Sunday, November 30, 2008

Santa Came Early

All right people, get your minds out of the gutter. Seriously!

The photography at Just the Right Size will be greatly improved over the coming months. You see, I've been going to the Central Florida Camera Society meetings on and off for the past few months, but it's kinda lame if you don't have a good camera. I've been using a Sony Mavica, which has its purpose, but it's not a Nikon D60!!!!

I was like Jesus Christ Acapella Reprisal when I got it! Now I gotta figure out how to use it!

Wednesday, November 26, 2008

And Then There Was Ina

I was having a little pre-Thanksgiving meltdown last night about side dishes. First, let me mention that we are having TWO dinners this year, one at my sister-in-law's-sister-in-law's house (yes, that's correct), and one at our house on Saturday. See, hubs and I agree that one of the best things about Turkey Day, besides family and friends, are the leftovers.

Now going to someone else's house for Turkey Day is great, but no leftovers at home! So, we're having our own throw down with some friends on Saturday. So, back to the side dishes...

I always find myself in a rut about vegetables. There's always so many rich, gravied, smothered, and sugared things on the table for Turkey Day already, and I like to keep a few things simple. I panicked. I was already making roasted beets and butternut squash, and I was CERTAINLY not going to have a nasty, green bean casserole.

Then I remembered Ina. I have every one of her cookbooks, and every one of her recipes are pure, simple, let-the-food-shine-through gold.

Have a happy, safe, and wonderful Thanksgiving!

Green Beans with Shallots
Recipe sourse: Family Style by Ina Garten

1 lb. fresh green beans, cleaned
3 shallots, sliced thin
2-3 tablespoons of butter
Kosher salt to taste
Pepper to taste

Blanche the green beans in boiling water 2-3 minutes, then plunge into cold water to stop the cooking process. In a sautee pan, melt the butter and sautee the shallots over medium/high heat until they start to caramelize, toss the green beans with the shallots just enough to reheat. Season with salt & pepper, serve hot.

Monday, November 24, 2008

Meet Mr. or Mrs. Burns!

To save you from the constant onslaught of food porn that is pouring in from other foodies this week, I bring you Mr. or Mrs. Burns the Black Racer!

We've seen this little guy (girl?) zipping around our property for some time. Maybe a year or so. But lately we've seen a few babies here and there, so we've considered renaming him/her to Mrs. Burns (anyone a Simpson's fan?).

She's sweet and sleepy lately due to the cool weather, but she still manages to give me a good jump every now and again when I least expect it. She's about 4 foot long and a nice addition to our cache of critters.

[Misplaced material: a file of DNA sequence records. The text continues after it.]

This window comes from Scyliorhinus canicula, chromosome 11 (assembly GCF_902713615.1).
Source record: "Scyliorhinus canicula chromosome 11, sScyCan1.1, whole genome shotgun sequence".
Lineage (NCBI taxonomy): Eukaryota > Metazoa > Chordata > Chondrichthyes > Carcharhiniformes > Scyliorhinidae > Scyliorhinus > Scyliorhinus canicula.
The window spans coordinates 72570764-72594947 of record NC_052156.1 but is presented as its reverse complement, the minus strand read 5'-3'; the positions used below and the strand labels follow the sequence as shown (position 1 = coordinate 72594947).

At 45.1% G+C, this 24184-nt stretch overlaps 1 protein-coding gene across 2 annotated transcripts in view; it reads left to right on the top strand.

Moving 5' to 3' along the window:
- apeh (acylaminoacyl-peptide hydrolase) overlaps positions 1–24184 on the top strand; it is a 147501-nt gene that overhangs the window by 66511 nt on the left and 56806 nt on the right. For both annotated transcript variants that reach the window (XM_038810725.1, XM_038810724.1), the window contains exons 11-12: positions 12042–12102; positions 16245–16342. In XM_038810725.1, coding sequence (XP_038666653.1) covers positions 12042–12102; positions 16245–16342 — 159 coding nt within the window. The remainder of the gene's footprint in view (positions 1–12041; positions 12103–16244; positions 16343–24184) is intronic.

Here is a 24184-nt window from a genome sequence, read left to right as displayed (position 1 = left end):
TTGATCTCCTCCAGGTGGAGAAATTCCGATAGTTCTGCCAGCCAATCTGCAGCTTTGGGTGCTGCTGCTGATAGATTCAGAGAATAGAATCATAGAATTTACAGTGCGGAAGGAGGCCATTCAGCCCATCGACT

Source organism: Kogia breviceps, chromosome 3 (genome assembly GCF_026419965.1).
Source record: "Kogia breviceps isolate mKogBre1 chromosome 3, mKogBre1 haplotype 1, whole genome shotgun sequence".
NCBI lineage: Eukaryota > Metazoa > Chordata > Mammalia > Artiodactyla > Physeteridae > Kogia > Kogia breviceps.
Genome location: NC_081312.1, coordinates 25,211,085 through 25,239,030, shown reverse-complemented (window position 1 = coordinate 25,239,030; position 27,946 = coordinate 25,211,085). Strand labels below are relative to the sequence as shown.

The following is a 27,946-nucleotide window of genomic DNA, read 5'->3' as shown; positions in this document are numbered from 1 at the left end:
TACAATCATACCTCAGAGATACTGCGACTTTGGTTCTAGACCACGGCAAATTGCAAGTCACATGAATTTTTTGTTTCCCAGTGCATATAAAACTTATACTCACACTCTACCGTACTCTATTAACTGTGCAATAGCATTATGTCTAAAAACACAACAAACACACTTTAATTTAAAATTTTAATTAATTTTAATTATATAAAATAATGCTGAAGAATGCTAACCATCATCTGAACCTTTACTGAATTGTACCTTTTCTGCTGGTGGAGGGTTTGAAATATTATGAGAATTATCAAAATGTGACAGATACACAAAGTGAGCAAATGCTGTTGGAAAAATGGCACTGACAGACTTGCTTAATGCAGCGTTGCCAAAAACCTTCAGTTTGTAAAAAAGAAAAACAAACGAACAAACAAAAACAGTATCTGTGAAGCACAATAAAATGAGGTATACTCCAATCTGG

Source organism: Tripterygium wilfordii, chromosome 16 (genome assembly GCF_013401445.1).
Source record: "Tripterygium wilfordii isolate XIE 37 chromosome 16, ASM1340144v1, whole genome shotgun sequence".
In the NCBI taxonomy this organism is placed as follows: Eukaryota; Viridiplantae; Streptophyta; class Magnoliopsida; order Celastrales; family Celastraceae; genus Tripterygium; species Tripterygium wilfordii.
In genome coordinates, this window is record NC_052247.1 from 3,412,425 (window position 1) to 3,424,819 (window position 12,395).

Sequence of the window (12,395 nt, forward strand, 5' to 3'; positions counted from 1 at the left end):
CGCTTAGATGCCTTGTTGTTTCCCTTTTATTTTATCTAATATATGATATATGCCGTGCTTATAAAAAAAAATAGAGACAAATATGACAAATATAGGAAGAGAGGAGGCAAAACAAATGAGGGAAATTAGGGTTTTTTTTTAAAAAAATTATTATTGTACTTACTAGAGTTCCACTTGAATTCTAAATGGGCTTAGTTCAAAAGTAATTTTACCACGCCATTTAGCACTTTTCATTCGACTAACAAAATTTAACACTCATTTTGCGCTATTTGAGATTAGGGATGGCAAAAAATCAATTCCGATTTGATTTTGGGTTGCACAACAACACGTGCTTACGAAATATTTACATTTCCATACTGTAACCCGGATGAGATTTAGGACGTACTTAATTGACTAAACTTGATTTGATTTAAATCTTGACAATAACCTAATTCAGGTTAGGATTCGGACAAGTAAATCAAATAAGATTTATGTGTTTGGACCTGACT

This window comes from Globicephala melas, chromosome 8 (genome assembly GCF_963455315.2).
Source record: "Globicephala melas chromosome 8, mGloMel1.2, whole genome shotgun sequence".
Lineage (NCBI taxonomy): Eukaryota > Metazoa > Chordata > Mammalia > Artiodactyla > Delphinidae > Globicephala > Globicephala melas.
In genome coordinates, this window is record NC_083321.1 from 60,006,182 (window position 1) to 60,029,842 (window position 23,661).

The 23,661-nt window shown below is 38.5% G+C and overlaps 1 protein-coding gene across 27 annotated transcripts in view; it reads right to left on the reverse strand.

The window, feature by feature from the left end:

Anyone know anything about snakes? Is this a black racer? (I hope!)

Wednesday, November 19, 2008


Do you feel that? The temperatures got down into the 30's last night here in Central Florida! I was lucky though, it hovered just above freezing and I didn't have to do the Bedsheet Boogey for my more sensitive plants.

I LOVE it though! Even though hubs and I are Florida natives, we both have families that are only one or two generations off the boat from Europe. We both LOVE the cold, so we can blame it on our Norwegian ancestry.

Last night, we built a fire outside in our fire pit and had a big bowl of this chili to keep us warm. This is a really good "chili", although it's more of a soup. Either way, it'll warm you up!

Kathy’s White Bean, Chicken, & Corn Chili

2 poblano peppers, diced (or 2 green bell peppers)
1 habanero pepper, diced (or 1 jalapeno)
1 onion, chopped
1 T olive oil
4 cans navy beans
4 cups frozen whole kernel corn
1 7.5 oz can chipotle peppers w/adobo, chopped (I usually use only 1 chili from the can, but you can add more or less depending on the "heat" factor you like)
1 32 oz. Chicken broth (or 2 if you want a bigger pot of chili)
2 T chili seasoning mix
1 cup chopped, fresh cilantro
3 boneless, skinless chicken breasts, chopped and cooked

Saute diced poblano, habanero and onion in olive oil until tender (2 minutes). Add navy beans and next 4 ingredients and bring to a boil over med-high heat, stirring occasionally. Reduce temp, cover, and simmer 15 minutes. Add cooked chicken and cilantro, simmer 5 – 10 minutes more.

Monday, November 17, 2008

Brandied Cherries

If any ol' stranger would to stumble upon this blog and say, "Oh what's over here?" then they'd surely think I have a drinking problem.

I give you dear readers, yet ANOTHER recipe that contains alcohol! Yay me! Actually, don't let these sweet, innocent maraschino cherries fool you, they contain quite a punch. It's simple, batta-bing-batta-boom. Two step wonders over here! The best part is making these into chocolate covered cherries for the holidays!

Step 1: Buy a large, Big Box store jar of maraschino cherries and dump out half of the juice.

Step 2: Back fill with brandy. Put lid on, and stick in the refrigerator to marinate for several weeks. Enjoy at own risk!

Tuesday, November 11, 2008

Meade Making 101 (Continued)

So after 7 weeks, your meade should have stopped fermenting and cleared up nicely. In this picture, you can see where the fruit is still floating on the top and the sediment (the lees) have settled to the bottom. Mine is still a bit dark, as I mentioned that I used unfiltered honey. If you used the typical, storebought filtered honey, your meade will be perfectly clear at this point.